[W]e have our Five Points, our emigrant quarters, our swarms of seamstresses to whom their utmost toil in monotonous daily drudgery gives only bare subsistence, a life barren of hope and of enjoyment; our hordes of dock thieves, and children who live in the streets and by them.”

As a lawyer, Strong is engulfed by work. “I’ve got to bestir myself or be swallowed up in a kind of snowbank of mortgages, subpoenas, depositions and polyonymous botherations that are drifting in and banking up faster and faster.” As the years pass,he writes, “I’m beginning to feel a desire to make money…” He needs to do so. “I feel like running away from Dr. Peters and the rest of my creditors. ‘With how sad steps,
O Moon, thou climbest the skies, How silently, and how wan a face!’ And on how many hard-up people art thou looking dolefully down, within the city and county of New York alone! That is a consolatory thought. Mine is not an exceptional case. Man is born to bills and to atrophied balances in banks, as the sparks fly upward.”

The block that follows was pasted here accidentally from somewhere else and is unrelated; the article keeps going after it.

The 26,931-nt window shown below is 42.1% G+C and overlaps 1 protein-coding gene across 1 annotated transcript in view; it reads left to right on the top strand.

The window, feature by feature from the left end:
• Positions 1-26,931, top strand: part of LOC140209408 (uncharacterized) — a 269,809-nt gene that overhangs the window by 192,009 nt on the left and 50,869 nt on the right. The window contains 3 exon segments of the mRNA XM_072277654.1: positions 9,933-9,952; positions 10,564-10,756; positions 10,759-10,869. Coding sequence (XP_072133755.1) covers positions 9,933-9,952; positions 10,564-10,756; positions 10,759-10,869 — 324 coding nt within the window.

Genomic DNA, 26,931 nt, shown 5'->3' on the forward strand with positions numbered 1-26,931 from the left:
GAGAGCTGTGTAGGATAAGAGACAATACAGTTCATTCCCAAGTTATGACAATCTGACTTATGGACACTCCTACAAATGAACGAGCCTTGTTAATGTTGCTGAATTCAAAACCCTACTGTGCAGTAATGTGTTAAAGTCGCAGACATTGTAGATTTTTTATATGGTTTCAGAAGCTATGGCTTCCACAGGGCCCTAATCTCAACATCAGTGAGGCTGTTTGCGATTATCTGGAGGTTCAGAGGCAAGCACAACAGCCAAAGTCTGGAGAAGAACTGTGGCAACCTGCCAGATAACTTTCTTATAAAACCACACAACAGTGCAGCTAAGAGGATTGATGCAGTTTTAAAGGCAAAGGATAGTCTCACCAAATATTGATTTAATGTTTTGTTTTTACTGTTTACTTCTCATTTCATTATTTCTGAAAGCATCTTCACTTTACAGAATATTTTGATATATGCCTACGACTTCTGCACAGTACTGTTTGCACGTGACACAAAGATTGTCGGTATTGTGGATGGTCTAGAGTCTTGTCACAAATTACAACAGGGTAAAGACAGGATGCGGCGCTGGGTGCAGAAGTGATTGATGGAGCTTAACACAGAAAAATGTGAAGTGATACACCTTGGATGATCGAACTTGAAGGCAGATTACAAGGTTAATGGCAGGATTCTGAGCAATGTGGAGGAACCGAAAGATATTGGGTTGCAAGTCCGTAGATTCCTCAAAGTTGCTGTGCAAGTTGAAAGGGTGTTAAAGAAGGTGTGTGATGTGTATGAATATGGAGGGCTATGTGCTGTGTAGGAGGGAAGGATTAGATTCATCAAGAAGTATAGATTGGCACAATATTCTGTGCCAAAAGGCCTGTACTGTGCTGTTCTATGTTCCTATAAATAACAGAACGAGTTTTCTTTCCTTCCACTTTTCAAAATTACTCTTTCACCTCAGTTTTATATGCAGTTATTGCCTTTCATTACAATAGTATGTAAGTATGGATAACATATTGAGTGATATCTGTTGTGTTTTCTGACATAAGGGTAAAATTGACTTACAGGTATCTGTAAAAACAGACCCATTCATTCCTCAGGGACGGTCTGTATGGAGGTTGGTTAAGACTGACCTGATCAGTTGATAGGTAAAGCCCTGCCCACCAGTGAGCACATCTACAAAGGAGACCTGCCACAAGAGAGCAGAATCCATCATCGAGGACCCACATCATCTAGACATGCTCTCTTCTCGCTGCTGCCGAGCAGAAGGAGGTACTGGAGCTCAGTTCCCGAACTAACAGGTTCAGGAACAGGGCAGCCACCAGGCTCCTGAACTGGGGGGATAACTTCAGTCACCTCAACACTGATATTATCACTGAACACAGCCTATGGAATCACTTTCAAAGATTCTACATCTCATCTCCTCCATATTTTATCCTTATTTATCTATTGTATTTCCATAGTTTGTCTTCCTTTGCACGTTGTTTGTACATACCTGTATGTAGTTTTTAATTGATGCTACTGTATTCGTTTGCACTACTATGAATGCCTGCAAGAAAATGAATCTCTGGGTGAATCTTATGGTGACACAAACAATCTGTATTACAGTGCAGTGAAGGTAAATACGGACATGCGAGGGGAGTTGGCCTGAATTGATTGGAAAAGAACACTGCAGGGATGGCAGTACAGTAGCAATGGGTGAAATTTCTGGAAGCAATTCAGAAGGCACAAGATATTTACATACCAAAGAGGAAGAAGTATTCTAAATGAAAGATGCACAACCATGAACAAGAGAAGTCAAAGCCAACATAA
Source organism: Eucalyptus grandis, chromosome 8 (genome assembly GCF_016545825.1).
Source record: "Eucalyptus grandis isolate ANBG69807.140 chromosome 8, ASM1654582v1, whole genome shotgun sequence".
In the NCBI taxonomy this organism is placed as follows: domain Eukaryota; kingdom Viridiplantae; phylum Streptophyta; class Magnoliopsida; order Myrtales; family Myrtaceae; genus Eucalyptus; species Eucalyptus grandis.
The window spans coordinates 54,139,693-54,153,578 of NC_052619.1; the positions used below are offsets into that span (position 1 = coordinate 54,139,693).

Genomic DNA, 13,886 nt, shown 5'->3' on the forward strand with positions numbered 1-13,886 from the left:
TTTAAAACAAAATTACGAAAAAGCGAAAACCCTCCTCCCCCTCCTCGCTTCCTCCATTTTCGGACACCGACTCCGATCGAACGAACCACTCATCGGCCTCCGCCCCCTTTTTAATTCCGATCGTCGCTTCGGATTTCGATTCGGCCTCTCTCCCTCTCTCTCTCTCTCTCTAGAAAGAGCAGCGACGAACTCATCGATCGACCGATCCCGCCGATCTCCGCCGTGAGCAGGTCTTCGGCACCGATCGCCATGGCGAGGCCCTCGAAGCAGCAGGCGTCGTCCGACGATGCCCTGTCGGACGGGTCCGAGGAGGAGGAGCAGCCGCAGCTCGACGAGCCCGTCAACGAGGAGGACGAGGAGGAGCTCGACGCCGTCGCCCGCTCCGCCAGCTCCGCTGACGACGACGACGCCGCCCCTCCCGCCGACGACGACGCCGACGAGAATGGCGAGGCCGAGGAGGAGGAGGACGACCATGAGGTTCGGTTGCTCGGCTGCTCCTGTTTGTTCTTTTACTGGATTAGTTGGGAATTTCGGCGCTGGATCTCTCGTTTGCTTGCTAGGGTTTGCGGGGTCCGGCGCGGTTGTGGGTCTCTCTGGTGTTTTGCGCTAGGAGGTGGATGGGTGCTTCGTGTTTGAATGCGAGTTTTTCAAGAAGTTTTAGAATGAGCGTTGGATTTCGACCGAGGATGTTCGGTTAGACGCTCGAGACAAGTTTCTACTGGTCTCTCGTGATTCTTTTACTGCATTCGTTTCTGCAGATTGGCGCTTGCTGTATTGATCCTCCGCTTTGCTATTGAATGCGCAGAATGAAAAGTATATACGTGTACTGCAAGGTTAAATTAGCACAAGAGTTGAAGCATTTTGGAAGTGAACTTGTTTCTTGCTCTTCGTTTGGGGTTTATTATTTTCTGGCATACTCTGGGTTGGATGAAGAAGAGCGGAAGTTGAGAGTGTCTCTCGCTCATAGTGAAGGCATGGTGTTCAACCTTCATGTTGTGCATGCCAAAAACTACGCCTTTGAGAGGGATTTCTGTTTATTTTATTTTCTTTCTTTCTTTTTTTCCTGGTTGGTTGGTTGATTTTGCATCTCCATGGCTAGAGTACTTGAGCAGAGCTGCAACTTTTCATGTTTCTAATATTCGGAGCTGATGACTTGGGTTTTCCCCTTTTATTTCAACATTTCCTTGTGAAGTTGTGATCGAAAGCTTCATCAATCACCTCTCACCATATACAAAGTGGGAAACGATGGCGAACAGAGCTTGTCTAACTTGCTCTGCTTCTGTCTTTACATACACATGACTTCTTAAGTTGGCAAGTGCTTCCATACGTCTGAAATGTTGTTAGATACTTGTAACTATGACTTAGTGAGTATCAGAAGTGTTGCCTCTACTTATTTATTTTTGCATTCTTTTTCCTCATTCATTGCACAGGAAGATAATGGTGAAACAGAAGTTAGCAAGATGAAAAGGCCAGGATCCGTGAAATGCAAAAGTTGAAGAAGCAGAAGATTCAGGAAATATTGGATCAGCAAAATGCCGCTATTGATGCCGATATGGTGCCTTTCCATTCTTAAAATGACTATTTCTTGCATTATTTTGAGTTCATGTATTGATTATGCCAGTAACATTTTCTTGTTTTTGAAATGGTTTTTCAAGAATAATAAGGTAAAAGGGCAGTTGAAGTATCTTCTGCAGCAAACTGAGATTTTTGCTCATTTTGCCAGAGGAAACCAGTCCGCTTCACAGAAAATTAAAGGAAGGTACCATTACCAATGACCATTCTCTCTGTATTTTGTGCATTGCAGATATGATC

He entertains dark thoughts about the inventor of taxes: “My black malison on the man who invented taxes. I trust his bank account was always short and that he died in an ill ventilated and unsanitary county poor-house, surrounded by a circle of impatient rats.”
Despite problems, Strong revels in the excitement and pleasures of city life.